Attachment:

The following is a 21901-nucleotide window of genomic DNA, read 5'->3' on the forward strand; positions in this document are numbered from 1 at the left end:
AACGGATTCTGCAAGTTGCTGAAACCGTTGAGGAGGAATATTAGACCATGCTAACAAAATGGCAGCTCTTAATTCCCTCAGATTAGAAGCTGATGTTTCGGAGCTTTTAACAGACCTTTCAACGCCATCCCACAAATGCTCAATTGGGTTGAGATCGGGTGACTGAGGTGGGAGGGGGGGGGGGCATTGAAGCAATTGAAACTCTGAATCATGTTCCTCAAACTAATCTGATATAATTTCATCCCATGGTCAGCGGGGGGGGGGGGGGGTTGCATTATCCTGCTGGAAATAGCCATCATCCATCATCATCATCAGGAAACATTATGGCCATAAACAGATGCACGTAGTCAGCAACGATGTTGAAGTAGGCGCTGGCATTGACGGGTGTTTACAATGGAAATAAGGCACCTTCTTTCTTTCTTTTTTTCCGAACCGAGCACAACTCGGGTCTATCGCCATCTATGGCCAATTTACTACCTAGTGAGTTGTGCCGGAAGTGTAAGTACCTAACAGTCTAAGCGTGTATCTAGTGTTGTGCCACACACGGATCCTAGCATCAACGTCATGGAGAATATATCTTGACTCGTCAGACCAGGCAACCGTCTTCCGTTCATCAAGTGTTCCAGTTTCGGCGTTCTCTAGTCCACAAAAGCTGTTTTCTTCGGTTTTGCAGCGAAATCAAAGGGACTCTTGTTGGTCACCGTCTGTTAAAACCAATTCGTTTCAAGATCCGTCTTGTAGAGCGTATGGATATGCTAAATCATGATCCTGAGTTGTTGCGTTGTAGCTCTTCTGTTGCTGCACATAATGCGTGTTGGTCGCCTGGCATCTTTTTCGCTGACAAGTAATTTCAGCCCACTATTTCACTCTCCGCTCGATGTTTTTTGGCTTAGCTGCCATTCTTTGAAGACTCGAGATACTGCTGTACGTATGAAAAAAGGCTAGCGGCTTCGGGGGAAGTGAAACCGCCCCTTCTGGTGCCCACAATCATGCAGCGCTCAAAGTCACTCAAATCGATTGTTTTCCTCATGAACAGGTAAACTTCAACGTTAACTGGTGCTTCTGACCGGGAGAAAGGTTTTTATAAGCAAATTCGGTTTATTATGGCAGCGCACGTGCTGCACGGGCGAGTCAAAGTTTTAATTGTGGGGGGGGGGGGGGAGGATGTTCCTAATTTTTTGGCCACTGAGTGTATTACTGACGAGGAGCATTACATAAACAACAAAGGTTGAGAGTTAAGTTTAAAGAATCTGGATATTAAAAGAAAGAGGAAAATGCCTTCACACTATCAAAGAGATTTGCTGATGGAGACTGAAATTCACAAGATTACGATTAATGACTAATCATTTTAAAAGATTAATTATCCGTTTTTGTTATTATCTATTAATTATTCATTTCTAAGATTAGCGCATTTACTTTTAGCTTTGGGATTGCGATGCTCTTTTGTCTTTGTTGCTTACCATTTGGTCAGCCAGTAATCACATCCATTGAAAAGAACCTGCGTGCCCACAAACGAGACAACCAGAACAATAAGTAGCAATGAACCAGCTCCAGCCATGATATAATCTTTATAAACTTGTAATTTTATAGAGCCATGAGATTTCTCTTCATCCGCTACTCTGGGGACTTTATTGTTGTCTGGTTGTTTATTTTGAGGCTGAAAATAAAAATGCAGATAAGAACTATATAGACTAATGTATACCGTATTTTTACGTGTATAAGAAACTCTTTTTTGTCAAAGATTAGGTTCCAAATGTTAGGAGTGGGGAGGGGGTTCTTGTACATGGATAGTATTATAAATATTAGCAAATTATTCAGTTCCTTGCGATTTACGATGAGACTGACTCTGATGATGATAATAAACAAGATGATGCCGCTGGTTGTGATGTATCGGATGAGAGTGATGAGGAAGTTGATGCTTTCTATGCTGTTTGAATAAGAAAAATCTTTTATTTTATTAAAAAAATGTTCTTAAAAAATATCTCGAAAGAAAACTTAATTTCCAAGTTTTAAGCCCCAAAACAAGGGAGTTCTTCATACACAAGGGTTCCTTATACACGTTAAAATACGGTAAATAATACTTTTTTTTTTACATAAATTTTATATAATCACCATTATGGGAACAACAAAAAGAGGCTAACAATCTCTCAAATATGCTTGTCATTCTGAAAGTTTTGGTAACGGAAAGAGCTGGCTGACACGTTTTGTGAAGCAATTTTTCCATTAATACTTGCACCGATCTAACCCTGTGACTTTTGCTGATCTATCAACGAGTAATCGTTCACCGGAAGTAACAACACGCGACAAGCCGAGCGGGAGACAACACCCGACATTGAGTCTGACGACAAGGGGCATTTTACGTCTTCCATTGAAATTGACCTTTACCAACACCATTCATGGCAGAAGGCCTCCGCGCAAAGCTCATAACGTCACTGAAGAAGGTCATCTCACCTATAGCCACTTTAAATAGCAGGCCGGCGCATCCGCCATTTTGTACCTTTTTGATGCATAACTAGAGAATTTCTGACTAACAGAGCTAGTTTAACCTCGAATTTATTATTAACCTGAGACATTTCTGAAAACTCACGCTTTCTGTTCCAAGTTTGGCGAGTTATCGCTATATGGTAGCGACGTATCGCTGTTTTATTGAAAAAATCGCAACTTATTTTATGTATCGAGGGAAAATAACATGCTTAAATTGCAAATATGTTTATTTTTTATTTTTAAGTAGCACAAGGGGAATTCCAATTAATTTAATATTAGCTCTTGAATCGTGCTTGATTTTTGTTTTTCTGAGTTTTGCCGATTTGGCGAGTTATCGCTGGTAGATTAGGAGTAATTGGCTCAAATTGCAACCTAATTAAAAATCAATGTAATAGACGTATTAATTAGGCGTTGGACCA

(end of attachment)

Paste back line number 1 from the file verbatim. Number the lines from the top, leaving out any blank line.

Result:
The following is a 21901-nucleotide window of genomic DNA, read 5'->3' on the forward strand; positions in this document are numbered from 1 at the left end: